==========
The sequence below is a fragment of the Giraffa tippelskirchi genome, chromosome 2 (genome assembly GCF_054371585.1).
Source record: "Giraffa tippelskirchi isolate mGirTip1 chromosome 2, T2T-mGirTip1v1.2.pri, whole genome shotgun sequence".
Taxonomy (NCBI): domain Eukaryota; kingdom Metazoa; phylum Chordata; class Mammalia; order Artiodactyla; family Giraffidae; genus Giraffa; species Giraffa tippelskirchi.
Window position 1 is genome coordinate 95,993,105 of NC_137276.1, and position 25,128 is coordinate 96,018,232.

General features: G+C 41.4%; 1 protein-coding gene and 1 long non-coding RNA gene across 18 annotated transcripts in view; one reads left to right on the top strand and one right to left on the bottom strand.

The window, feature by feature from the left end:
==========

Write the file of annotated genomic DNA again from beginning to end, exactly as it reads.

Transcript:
The sequence below is a fragment of the Giraffa tippelskirchi genome, chromosome 2 (genome assembly GCF_054371585.1).
Source record: "Giraffa tippelskirchi isolate mGirTip1 chromosome 2, T2T-mGirTip1v1.2.pri, whole genome shotgun sequence".
Taxonomy (NCBI): domain Eukaryota; kingdom Metazoa; phylum Chordata; class Mammalia; order Artiodactyla; family Giraffidae; genus Giraffa; species Giraffa tippelskirchi.
Window position 1 is genome coordinate 95,993,105 of NC_137276.1, and position 25,128 is coordinate 96,018,232.

General features: G+C 41.4%; 1 protein-coding gene and 1 long non-coding RNA gene across 18 annotated transcripts in view; one reads left to right on the top strand and one right to left on the bottom strand.

The window, feature by feature from the left end: